People

(1728 - 1792) A Scottish architect and interior designer, who was a leader of the first phase of the classical revival in England and Scotland and became one of the most successful and fashionable architects in the country. Partnered with his brother, John.

(1801- 1892) Mathematician and Astronomer Royal. His achievements include work on planetary orbits, measuring the mean density of the Earth, and establishing Greenwich as the location of the prime meridian.
A naval commander before succeeding his childless elder brother to the dukedom in 1847. In 1852 he was appointed First Lord of the Admiralty, with a seat in the cabinet.
(1686-1767) heroine of the 1715 Jacobite uprising when she engineered the escape of her brother, Tom, from Newgate.
(1714–1786) Born Hugh Smithson, changed his name to Percy on marrying Lady Elizabeth Seymour, heiress of the Percy family, which had held the Earldom of Northumberland since before Hotspur.
(1742–1817) An army officer before acceding to the Dukedom in 1766. Participated in the Battles of Lexington and Concord and the Battle of Long Island during the American War of Independence.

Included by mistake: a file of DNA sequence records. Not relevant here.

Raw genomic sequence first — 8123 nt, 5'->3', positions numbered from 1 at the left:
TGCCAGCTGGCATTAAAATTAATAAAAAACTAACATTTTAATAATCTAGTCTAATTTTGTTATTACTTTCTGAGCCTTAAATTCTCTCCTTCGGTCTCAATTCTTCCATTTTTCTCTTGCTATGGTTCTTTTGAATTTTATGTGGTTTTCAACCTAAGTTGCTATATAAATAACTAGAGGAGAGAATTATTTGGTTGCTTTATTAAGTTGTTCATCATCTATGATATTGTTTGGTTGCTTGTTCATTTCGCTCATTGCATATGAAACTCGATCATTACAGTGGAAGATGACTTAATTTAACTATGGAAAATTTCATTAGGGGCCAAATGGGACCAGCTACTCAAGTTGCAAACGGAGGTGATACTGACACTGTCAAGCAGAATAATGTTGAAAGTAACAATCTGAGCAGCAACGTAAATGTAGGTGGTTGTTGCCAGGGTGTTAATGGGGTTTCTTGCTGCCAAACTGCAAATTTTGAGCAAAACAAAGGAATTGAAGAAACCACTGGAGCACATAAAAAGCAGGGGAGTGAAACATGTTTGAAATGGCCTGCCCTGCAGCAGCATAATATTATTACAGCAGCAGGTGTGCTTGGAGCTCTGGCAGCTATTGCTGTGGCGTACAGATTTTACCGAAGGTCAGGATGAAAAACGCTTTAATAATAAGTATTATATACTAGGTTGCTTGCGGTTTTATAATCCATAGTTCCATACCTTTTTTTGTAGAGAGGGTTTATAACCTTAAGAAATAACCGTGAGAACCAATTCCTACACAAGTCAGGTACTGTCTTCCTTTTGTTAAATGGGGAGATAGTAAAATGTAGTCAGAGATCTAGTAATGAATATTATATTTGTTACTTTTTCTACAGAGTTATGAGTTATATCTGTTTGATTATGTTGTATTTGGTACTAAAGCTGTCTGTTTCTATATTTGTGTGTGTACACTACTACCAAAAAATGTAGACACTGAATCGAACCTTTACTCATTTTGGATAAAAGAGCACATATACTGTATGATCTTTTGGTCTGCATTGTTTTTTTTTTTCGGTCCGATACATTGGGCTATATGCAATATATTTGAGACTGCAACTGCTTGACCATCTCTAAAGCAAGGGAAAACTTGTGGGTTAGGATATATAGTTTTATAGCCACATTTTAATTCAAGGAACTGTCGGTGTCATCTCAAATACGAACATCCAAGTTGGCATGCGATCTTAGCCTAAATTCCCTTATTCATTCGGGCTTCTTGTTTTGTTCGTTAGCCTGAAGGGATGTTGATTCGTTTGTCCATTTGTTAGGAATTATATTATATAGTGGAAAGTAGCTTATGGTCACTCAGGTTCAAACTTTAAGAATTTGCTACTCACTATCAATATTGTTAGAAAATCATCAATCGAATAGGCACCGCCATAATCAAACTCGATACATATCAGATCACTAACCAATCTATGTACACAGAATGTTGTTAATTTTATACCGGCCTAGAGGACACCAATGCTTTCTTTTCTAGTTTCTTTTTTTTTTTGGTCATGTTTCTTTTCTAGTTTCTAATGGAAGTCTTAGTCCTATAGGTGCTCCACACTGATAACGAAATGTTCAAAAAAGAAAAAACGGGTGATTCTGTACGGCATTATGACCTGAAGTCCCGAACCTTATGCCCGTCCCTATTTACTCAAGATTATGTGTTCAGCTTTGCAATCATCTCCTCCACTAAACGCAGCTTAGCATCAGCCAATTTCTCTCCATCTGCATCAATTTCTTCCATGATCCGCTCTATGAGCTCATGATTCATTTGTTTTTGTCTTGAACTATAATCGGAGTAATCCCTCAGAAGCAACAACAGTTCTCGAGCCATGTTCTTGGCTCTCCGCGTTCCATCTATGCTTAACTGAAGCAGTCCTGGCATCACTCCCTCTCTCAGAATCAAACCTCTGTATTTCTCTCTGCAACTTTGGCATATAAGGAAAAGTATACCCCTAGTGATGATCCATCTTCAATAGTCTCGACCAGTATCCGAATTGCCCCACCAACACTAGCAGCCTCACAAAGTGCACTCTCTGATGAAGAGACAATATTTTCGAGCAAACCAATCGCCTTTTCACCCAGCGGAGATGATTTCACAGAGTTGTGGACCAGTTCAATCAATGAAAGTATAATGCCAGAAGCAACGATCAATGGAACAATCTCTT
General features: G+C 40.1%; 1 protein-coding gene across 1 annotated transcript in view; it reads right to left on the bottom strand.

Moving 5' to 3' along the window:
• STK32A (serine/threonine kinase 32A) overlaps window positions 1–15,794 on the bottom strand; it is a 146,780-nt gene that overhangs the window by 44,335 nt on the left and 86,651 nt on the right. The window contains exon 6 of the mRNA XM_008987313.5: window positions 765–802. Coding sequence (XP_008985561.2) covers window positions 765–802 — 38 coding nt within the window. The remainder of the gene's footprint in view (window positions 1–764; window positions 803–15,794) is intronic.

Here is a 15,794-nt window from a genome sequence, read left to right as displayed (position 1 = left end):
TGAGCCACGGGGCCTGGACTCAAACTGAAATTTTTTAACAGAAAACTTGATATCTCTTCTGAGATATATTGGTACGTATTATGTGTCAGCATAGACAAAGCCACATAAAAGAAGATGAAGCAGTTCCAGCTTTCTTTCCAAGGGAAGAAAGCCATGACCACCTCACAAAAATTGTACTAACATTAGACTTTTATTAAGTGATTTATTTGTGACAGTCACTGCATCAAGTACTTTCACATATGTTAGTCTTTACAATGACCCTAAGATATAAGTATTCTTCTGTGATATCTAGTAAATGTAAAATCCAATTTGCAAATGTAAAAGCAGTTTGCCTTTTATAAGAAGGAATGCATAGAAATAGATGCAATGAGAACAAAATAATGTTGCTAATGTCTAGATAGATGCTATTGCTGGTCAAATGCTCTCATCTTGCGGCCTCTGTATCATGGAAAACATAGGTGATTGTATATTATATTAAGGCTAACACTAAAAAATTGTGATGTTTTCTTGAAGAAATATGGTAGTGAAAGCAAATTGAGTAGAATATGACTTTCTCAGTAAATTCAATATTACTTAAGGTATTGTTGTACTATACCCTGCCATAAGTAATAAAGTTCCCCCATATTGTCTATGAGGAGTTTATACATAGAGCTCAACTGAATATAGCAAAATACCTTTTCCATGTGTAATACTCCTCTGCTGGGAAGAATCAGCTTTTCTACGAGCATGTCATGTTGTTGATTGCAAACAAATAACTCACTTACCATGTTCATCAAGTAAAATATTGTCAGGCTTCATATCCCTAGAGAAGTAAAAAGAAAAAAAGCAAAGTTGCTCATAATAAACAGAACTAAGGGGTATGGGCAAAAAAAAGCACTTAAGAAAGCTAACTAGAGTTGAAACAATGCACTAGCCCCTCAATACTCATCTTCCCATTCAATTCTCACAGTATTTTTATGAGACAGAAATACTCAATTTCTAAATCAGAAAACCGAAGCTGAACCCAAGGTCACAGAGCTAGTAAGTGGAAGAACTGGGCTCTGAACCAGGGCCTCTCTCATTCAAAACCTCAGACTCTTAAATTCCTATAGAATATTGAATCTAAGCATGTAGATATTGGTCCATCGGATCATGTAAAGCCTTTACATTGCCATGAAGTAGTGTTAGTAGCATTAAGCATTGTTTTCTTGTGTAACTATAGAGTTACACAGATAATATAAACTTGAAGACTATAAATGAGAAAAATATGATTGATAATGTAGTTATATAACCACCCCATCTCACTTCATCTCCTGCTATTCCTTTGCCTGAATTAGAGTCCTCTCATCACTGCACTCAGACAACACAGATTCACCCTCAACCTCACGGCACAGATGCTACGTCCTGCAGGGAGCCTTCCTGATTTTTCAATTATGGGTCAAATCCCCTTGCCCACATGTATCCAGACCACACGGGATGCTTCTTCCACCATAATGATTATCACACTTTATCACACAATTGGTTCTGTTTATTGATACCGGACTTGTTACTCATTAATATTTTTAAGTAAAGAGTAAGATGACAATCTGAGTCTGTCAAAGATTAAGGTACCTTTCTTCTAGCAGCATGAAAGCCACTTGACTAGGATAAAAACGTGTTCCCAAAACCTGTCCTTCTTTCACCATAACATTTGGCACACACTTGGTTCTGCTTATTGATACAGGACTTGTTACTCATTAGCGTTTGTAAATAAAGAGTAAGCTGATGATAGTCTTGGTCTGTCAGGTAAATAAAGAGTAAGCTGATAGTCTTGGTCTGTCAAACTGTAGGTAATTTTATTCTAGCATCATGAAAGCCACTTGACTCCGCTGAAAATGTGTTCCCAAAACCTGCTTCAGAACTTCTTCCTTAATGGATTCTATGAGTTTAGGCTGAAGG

(1785-1847) Member of Parliament before succeeding his father as Duke of Northumberland in 1817. Later held the office of Lord-Lieutenant of Ireland when the Catholic Emancipation Act was passed,
(1364 – 1403), nicknamed Hotspur, a knight who fought in several campaigns against the Scots and against the French during the Hundred Years' War.
(1799-1881) was an English architect with a reputation as an expert on medieval buildings, which he applied to restoration of castles and country houses, and new houses and churches.
(1757–1819) Newcastle's leading architect at the start of the 19th century.
The author of "History of the Borough, Castle, and Barony of Alnwick" was born and died in Alnwick. He was a freeman, trained as a linen draper, was appointed postmaster in 1848, and was active in the public life the town.

The first Methodist preacher to visit Alnwick was probably John Trembath, in 1744. Charles Wesley is said to have preached here in 1746. In 1748 John Wesley preached at the Cross, but commented that 'all were moved a little, but none very much'. Alnwick became a regular stopping point on his two-yearly journeys to Scotland.

(c. 1142 – 1214) King of Scots from 1165 to 1214. His long and generally effective reign was marred by unsuccessful attempts to regain control of Northumbria.
Moved to Alnwick in 1854 to work with Salvin on the Castle. Remained for the rest of his life. Committed himself to the life of the town and worked extensively on design of new buildings, restoration and sanitation.